country still faces severe problems, including corruption, human rights abuses, drug cartels and a vast divide between rich and poor. In a relaxed session with Prime Minister Jean Chrétien in Ottawa, he traded thoughts on issues ranging from expanding trade to fighting Washington’s Helms-Burton bill, which targets foreign firms dealing with Cuba (page 30). But Zedillo’s most consistent theme was that his country is back on track, and that he is determined to push through the political and economic reforms that he sees as crucial to combating its problems. “Mexico today has become a country committed to change, to redress imbalances of the past and to meet the challenges of the future,” he declared in an address to a special joint session of Parliament.

Yet even Zedillo concedes that Mexico still has a long way to climb back. The 1994 financial crisis capped a year in which an Indian uprising in the southern state of Chiapas made world headlines and the leading presidential candidate was assassinated. Skittish investors began moving dollars out just as some large short-term loans were due. The crunch came shortly after the unassuming Zedillo, the replacement candidate, was sworn in as president on Dec. 1, 1994. The bottom fell out of the peso, and the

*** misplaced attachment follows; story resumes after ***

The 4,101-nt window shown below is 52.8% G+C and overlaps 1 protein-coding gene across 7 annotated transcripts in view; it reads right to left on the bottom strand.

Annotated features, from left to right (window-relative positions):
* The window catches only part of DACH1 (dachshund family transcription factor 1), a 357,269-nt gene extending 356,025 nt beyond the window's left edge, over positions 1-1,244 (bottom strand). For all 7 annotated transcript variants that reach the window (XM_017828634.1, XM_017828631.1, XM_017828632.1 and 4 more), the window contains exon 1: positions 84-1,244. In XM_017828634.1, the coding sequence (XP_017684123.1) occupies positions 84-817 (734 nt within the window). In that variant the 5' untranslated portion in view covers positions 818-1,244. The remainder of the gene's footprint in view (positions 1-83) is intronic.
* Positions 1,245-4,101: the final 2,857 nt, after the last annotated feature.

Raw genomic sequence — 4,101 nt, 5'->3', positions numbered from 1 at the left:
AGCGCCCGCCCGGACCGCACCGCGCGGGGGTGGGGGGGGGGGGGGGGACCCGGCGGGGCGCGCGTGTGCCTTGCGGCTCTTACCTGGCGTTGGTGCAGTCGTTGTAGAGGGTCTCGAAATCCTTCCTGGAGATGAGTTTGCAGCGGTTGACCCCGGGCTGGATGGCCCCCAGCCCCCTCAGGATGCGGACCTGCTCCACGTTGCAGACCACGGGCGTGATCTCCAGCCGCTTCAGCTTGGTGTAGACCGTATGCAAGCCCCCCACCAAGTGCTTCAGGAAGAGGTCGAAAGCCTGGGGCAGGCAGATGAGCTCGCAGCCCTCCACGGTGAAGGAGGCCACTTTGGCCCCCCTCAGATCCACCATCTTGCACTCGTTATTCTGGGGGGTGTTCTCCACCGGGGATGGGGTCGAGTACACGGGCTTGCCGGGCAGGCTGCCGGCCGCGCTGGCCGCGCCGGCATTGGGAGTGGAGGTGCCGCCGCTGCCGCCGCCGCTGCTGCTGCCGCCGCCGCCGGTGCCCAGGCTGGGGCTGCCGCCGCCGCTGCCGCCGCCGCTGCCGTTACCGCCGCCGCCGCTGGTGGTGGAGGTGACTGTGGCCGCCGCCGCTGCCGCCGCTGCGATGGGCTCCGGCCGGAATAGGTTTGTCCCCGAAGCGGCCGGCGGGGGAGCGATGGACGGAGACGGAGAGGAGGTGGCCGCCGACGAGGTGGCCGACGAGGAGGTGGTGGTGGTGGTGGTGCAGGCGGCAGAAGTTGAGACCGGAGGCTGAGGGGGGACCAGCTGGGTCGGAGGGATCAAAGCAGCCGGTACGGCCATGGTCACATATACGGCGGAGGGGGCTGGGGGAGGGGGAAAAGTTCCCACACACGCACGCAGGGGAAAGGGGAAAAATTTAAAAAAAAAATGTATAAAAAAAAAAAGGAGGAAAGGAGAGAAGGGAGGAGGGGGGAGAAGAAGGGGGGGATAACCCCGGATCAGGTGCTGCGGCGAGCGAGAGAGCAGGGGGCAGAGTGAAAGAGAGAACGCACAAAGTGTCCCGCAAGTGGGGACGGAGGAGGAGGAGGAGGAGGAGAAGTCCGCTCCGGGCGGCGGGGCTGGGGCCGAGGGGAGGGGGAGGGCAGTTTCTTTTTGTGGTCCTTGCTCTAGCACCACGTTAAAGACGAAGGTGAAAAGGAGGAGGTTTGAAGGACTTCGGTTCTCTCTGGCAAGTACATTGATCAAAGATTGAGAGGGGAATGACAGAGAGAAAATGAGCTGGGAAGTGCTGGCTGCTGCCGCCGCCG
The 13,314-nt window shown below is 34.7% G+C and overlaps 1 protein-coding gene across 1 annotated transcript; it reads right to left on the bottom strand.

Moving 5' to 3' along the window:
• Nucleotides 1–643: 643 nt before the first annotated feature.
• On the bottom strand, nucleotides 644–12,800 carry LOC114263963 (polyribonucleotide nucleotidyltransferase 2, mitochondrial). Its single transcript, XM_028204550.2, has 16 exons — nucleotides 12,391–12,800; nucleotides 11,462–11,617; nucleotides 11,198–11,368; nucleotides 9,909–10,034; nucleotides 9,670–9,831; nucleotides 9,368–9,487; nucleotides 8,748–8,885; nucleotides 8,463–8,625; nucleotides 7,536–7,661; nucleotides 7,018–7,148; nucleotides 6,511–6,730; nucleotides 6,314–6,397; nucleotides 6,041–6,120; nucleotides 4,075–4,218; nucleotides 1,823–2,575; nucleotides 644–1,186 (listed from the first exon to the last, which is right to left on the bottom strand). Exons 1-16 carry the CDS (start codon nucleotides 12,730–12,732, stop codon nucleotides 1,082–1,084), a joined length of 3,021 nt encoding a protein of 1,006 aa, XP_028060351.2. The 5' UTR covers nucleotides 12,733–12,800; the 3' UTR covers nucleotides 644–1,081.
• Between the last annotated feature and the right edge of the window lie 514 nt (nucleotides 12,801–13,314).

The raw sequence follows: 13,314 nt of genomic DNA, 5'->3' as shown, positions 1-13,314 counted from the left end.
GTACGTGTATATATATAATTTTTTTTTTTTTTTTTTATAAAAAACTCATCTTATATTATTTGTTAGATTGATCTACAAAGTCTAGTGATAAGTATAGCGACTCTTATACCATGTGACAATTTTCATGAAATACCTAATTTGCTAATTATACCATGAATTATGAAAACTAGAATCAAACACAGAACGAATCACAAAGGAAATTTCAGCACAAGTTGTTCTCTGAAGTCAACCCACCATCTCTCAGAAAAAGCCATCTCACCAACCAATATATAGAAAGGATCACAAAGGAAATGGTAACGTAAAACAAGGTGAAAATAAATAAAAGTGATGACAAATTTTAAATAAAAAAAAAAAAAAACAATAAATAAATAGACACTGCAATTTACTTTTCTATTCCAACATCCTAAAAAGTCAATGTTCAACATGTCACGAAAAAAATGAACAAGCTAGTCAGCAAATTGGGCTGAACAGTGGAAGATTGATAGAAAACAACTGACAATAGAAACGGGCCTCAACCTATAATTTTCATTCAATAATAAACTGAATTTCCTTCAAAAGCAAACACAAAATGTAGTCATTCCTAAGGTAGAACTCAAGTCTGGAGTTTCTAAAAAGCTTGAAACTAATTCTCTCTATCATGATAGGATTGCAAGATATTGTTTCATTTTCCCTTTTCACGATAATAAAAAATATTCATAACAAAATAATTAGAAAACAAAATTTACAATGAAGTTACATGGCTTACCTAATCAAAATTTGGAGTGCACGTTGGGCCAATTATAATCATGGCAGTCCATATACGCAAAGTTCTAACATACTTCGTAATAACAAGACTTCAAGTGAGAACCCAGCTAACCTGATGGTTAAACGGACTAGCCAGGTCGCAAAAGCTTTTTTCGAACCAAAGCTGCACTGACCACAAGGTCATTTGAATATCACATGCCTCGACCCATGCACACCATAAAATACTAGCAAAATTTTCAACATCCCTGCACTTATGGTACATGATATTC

economy shrank by nearly seven per cent over the following year. Now, 18 months later, there are signs of increasing impatience among Zedillo’s countrymen over their steep drop in living standards.

A nationwide poll published this month in the respected newspaper Reforma showed that 64 per cent of those surveyed were unhappy with Zedillo’s management of the economy. Sixty per cent believed their situation is worse now than one year earlier. That could bode ill for the young president, whose six-year term expires in 2000. His public approval rating hovers at 35 per cent as preparations are under way for tough mid-term congressional elections next year.

The optimistic voices of men like Esquier are drowned out by those who are still hurting. Earlier this month, in the style of the 1910 Mexican Revolution, dozens of desperate families hijacked a trainload of corn and beans in the northern state of Nuevo Leon. In the south, government negotiations with the indigenous rebels in Chiapas have so far failed to resolve demands for political and economic development, though the talks continue.